The district court, in direct response to Thompson's continued refusal to admit to the entire factual basis of the proposed plea agreement, explained that the government would try to increase Thompson's sentence by presenting evidence at his sentencing hearing about the drug quantities and guns involved in the conspiracy as well as his role in the offense. Moreover, the court also informed Thompson that it would have the final say over the length of his sentence and that, regardless of the limits of his plea, he faced a statutory minimum of 10 years' imprisonment and a statutory maximum of life. The government also made clear its intention to prove those additional facts at sentencing. And Friedlander asserted, and Thompson agreed, that Thompson understood the preponderance standard that would apply to the government's efforts to prove aggravating factors at sentencing. Finally, Thompson himself demonstrated an understanding of the sentencing process, noting that issues about his use of guns would be addressed during sentencing. Friedlander cannot be blamed for Thompson's willful ignorance in the face of these robust warnings, or be said to have prejudiced him. See Wyatt, 574 F.3d at 458–59; Bethel, 458 F.3d at 718–20. And Friedlander could do little else to protect his client who insisted on admitting to at least some role in the charged drug conspiracy. See Florida v. Nixon, 543 U.S. 175, 187, 125 S.Ct. 551, 160 L.Ed.2d 565 (2004) (defendant has final say over fundamental trial decisions including whether to plead guilty); Ward v. Jenkins, 613 F.3d 692, 699 (7th Cir.2010) (same).
To the extent that Thompson's statement of facts and reply brief (but not the argument section of his opening brief) can be read to imply that he is also pursuing a claim that the government breached the deal it allegedly entered into with him during the recess of the plea hearing, that argument is waived. See Reliable Money Order, Inc. v. McKnight Sales Co., Inc., 704 F.3d 489, 501 n. 11 (7th Cir.2013); Fox v. Hayes, 600 F.3d 819, 837–38 (7th Cir.2010). The same is true of Thompson's contention that his admissions during the plea colloquy were insufficient to establish a factual basis for conspiracy, as Thompson waited until oral argument to explore the issue. See Veluchamy v. F.D.I.C., 706 F.3d 810, 817 (7th Cir.2013).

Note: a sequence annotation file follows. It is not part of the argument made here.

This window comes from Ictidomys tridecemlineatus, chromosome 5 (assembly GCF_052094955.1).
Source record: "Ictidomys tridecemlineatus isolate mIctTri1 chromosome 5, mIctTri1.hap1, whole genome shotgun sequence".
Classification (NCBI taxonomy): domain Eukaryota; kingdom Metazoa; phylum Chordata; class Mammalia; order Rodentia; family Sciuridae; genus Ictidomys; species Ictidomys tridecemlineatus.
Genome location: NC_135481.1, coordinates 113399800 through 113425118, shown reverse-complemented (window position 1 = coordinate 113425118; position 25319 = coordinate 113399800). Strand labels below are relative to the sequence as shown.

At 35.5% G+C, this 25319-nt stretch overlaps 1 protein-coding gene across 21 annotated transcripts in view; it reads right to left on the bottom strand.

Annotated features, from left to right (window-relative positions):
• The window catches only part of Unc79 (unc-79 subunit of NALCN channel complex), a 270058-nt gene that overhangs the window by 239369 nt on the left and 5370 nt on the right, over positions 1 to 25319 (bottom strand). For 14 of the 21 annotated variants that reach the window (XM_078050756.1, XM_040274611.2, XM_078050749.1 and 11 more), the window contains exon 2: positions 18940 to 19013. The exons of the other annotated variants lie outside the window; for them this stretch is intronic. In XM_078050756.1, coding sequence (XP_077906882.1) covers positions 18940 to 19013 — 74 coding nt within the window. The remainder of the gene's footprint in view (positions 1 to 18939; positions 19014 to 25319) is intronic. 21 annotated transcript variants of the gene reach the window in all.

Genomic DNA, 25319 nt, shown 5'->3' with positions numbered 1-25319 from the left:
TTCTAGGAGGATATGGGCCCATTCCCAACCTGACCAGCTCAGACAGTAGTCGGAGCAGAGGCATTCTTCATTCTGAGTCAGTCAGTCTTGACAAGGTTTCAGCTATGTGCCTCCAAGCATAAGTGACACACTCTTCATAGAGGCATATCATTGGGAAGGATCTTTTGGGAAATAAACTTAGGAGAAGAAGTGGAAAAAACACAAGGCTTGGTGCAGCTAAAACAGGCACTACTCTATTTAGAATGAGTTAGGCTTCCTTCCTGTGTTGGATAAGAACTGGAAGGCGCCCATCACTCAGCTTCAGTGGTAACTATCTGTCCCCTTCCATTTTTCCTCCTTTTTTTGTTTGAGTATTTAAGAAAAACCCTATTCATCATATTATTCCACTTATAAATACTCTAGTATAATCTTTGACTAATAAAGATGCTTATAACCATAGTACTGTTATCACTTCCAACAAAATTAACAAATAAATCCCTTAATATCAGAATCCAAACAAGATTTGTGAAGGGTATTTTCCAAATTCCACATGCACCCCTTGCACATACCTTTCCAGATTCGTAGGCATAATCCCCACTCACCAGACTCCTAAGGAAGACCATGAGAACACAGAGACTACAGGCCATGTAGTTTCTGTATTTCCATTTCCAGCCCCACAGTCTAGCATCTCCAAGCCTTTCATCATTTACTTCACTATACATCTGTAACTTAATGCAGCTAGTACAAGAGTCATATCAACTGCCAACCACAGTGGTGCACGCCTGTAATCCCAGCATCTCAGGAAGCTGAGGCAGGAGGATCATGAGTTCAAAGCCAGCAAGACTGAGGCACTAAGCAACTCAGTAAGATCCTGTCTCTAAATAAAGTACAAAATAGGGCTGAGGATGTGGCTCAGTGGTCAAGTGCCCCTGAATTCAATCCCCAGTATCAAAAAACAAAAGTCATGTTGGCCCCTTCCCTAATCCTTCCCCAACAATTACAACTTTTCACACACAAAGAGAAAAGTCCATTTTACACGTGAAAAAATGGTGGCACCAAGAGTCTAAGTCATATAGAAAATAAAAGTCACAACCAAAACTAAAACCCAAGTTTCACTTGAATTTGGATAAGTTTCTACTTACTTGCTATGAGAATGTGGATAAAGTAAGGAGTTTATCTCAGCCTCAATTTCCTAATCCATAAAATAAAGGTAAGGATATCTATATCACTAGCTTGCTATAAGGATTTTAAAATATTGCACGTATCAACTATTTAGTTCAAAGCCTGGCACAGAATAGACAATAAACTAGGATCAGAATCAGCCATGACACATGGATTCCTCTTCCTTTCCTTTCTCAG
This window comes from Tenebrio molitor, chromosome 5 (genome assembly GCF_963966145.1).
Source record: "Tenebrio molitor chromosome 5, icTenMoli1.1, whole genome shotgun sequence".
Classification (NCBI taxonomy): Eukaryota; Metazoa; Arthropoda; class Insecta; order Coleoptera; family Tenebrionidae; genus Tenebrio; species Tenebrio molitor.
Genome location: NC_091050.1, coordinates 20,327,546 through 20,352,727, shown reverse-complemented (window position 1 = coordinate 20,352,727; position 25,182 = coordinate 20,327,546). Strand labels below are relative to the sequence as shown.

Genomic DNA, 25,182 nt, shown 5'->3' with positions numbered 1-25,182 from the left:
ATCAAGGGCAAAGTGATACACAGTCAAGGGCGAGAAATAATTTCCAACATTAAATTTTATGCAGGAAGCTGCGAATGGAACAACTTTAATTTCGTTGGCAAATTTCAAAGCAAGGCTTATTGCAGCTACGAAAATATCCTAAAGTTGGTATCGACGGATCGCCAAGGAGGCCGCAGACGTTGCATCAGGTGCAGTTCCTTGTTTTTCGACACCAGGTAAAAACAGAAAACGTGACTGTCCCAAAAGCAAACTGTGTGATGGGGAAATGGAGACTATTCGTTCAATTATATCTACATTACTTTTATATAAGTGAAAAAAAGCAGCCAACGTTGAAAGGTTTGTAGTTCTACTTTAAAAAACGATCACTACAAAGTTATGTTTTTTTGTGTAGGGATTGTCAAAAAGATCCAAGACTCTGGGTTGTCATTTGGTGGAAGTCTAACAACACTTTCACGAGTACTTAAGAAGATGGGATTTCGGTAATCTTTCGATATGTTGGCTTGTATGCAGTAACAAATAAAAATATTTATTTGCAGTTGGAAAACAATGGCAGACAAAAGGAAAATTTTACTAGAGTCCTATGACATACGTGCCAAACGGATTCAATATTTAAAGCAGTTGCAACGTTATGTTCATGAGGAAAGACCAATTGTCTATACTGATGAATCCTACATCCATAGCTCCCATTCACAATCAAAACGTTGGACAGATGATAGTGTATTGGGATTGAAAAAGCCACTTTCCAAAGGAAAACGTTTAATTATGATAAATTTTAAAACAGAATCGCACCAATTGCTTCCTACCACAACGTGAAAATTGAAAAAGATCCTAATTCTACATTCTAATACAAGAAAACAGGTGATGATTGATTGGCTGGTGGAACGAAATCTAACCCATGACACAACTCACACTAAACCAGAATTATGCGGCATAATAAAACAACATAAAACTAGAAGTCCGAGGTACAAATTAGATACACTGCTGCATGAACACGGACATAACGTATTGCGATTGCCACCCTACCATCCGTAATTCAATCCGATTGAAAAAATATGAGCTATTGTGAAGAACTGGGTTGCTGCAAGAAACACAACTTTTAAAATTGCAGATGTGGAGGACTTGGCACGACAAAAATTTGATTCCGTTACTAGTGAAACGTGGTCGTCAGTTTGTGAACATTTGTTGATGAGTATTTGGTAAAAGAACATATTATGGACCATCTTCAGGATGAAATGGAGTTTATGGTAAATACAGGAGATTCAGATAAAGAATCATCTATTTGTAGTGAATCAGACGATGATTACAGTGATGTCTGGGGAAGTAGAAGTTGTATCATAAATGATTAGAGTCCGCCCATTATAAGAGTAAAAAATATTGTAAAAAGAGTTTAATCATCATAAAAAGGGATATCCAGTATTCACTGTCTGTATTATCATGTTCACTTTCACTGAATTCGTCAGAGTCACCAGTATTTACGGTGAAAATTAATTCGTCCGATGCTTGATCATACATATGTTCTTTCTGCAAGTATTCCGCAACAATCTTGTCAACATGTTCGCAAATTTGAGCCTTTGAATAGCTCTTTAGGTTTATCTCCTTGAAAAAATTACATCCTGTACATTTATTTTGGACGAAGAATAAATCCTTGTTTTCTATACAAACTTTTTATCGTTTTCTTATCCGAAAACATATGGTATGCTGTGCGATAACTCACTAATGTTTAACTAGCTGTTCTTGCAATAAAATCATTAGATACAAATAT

As the government notes, Thompson's remaining claims concerning Gambino's performance at sentencing and on appeal are beyond the scope of the certificate of appealability, which invited Thompson to address only (1) whether his guilty plea was knowing and voluntary, and (2) whether Friedlander and the court adequately explained the consequences of pleading guilty to a conspiracy. The additional claims, therefore, are not properly before this court. See 28 U .S.C. § 2253(c); Bolton v. Akpore, –––F.3d ––––, 2013 WL 4840483, at *11 (7th Cir. Sept.12, 2013). If Thompson were proceeding pro se, this court would construe his brief as an implicit request to amend the certificate, see, e.g., Cosby v. Sigler, 435 F.3d 702, 705 (7th Cir.2006), but Thompson is represented by counsel, and a lawyer who wishes to raise claims that are outside the scope of the certificate of appealability “should not simply brief the additional claims, but should first request permission to do so.” Lavin v. Rednour, 641 F.3d 830, 832 (7th Cir.2011). Thompson's attorney made no such request (even after seeing the government's argument), and so we will not consider the claims about Gambino.
Accordingly, we AFFIRM the judgment of the district court.